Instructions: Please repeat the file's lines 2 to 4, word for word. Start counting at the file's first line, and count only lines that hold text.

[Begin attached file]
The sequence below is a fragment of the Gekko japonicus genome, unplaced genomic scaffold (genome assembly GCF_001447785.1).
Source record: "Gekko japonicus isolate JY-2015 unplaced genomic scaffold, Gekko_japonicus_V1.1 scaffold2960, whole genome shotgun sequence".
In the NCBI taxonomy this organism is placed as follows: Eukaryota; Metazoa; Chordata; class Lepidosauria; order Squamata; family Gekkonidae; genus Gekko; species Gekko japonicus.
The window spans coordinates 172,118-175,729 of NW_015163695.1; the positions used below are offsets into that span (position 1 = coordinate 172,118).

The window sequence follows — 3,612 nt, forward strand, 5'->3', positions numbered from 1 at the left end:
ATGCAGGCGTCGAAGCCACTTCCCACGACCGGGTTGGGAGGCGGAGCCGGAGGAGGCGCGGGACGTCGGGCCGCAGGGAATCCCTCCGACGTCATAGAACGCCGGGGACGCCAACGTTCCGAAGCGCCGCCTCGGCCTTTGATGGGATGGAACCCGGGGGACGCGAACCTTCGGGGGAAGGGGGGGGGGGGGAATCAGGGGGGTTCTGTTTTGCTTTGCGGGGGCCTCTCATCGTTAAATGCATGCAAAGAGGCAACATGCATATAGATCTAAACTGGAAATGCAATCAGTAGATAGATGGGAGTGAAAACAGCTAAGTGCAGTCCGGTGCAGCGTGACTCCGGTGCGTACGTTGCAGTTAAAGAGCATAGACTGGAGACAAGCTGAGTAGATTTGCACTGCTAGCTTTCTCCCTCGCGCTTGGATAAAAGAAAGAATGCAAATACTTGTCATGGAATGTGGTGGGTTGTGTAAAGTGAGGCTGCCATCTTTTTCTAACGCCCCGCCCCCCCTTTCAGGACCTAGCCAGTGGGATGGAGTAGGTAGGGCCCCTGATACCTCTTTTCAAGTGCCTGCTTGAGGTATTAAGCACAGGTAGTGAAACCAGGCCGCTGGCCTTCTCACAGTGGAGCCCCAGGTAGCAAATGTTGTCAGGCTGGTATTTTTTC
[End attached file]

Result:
Source record: "Gekko japonicus isolate JY-2015 unplaced genomic scaffold, Gekko_japonicus_V1.1 scaffold2960, whole genome shotgun sequence".
In the NCBI taxonomy this organism is placed as follows: Eukaryota; Metazoa; Chordata; class Lepidosauria; order Squamata; family Gekkonidae; genus Gekko; species Gekko japonicus.
The window spans coordinates 172,118-175,729 of NW_015163695.1; the positions used below are offsets into that span (position 1 = coordinate 172,118).